WFH Daily #177: The story of zero

September 16, 2020: Life for people over 60; Akio Toyoda on being a perpetual student; Cricketing metaphors

Founding Fuel

[Image by PIRO4D from Pixabay] 

Good morning,

Earlier this week, KL Mukesh of Unitus Ventures, and who we know is passionate about social entrepreneurship, shared an interesting piece on the history of numbers.  

Numbers came into being from a simple need—the need to count—be it the number of days or the number of cattle that a person owned. Zero was an extraordinary leap of imagination. Why would you want to have a symbol for “nothing”? Having such a symbol and incorporating it into the place value system was genius.

In the 7th century, Brahmagupta incorporated zero and demonstrated its use in addition, subtraction and multiplication. But zero was used as a number and place value probably around the 3rd century or earlier based on carbon dating of the Bakhshali manuscript.

Over time, the Arabs, the Chinese and people from Central Asia adopted this number system. Europe got its first taste of this system from Fibonacci, the author of Liber Abaci. But there was resistance to using this number system. After all, it was developed by pagans. But there was also a religious objection. Zero meant nothing—this was interpreted as denying the existence of God. The number was considered to be mysterious and weird. Eventually, the ease of use for commerce overruled all objections. 

Lovely, isn’t it? Passionate about something and want to share it? Do write in.

Have a lovely day!

In this issue

  • Life for people over 60
  • A message from Akio Toyoda
  • Cricketing metaphors

Life for people over 60

There is a notion most people accept implicitly: that once they turn 60, they will have aged. But it is time these notions are revisited, Wharton School professor Mauro F. Guillen argues in a recently published paper titled 2030: How Today’s Biggest Trends Will Collide and Reshape the Future of Everything. 

The reason, he tells Richard Eisenberg on MarketWatch.com is that, “We know the number of babies has been dropping and that people are living longer. And the number of people over 60 is growing everywhere in the world. By 2030, they will become the largest consumer market segment for the first time in history.”

Companies and marketers will not be able to ignore them. Guillen says, “[The change will be triggered] When large numbers of people turn 60 or 65 start telling brands they’ve used: ‘Look, I’m still here and plan to continue buying, but I’m not the same kind of person as when my father or grandfather was 65.’”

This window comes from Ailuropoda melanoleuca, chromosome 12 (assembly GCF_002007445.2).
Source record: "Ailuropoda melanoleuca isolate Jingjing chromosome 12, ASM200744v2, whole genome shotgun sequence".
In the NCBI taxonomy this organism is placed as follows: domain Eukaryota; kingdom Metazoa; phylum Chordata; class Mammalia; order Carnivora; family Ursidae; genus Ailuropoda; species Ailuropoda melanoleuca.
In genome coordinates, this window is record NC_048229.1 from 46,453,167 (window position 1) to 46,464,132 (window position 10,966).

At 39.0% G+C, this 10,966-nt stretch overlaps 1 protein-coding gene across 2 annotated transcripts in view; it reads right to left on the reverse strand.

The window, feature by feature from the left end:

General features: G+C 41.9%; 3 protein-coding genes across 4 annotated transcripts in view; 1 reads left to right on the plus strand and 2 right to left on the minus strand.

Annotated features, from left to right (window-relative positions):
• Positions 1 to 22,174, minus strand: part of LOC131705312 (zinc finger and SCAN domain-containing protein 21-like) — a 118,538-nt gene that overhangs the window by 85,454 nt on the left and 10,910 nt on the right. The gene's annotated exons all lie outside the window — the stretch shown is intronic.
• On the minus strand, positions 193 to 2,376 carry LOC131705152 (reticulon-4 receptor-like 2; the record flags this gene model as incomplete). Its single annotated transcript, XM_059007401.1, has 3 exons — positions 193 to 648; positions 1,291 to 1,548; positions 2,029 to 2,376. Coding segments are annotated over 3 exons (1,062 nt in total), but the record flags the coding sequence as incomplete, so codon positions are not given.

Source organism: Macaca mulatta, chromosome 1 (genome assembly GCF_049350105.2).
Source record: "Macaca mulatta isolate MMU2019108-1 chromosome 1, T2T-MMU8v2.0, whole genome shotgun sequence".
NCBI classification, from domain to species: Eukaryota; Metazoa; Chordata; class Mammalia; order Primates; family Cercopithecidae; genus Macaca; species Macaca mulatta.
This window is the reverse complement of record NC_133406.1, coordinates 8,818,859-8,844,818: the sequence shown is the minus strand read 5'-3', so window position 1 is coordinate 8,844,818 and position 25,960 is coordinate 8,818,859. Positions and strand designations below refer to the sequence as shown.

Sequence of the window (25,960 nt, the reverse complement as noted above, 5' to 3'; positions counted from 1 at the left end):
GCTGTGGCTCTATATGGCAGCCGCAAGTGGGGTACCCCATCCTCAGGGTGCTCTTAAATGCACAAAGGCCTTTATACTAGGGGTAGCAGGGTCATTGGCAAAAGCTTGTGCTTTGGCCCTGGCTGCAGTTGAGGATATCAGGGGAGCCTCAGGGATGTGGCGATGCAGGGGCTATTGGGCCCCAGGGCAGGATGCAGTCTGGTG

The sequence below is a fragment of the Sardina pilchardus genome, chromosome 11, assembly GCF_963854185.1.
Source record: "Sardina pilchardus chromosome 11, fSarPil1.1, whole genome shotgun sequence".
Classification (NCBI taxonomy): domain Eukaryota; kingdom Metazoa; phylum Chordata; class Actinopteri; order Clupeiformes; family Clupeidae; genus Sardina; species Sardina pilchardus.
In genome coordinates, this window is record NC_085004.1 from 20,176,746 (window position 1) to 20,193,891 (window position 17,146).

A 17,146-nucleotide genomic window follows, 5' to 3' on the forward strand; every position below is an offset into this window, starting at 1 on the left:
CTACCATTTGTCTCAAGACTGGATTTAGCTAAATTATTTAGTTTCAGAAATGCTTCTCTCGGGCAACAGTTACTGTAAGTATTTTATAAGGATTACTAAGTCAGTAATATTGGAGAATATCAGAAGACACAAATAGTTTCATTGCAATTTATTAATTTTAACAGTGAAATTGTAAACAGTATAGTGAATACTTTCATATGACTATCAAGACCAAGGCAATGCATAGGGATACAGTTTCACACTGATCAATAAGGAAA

He has three pieces of advice for people in their 50s and 60s.

  1. “They shouldn’t be thinking about what their parents or grandparents did at this age… [they] are in better shape than in the past and have better technology…
  2. “Politicians will pay more attention to them because they vote. They will have more leverage. 
  3. “[Do not] be afraid of using technology. Be as up-to-date as possible with everything that has to do with tech. We’re in an explosion of technology and some of the biggest beneficiaries will be people over 60. Tech has a lot to offer.”

And because of the pandemic, “The process of population aging will accelerate because of fewer babies being born due to the recession. So, this demographic will be more important more quickly.”

Dig Deeper

Akio Toyoda’s advice

For Toyota in India, September 15, 2020, was an eventful day. The company hit the headlines in the first half of the day when Bloomberg reported it has put expansion plans in India on hold because high tax rates are detrimental. Shekhar Viswanathan of Toyota Kirloskar Motors told Bloomberg, “The message we are getting, after we have come here and invested money, is that we don’t want you.”

Even as people were wrapping their heads around the import of his statement for the India story in the longer run, Union Minister Prakash Javadekar took to Twitter to say the news is incorrect. And that Toyota will invest Rs 2,000 crore over the next 12 months in India. He tagged Vikram Kirloskar, vice chairman of Toyota Kirloskar Motors, as well. On his part, Kirloskar endorsed what the minister said. This is how their public exchange went. Make what you will of it. 

That is the nature of the news cycle. Fickle. Then there are other things that are timeless. Such as Akio Toyoda’s timeless advice to the graduating students at Babson College on its 100th anniversary.

Dig Deeper

A cricketing metaphor

(Via WhatsApp)

What parallels have you spotted? Let us know on our Slack channel

And if you missed previous editions of this newsletter, they’re all archived here.

Bookmark Founding Fuel’s special section on Thriving in Volatile Times. All our stories on how individuals and businesses are responding to the pandemic until now are posted there. 

Warm regards,

Team Founding Fuel

Was this article useful? Sign up and we'll send you articles like this every week. Here's a sample

Comments

Login to comment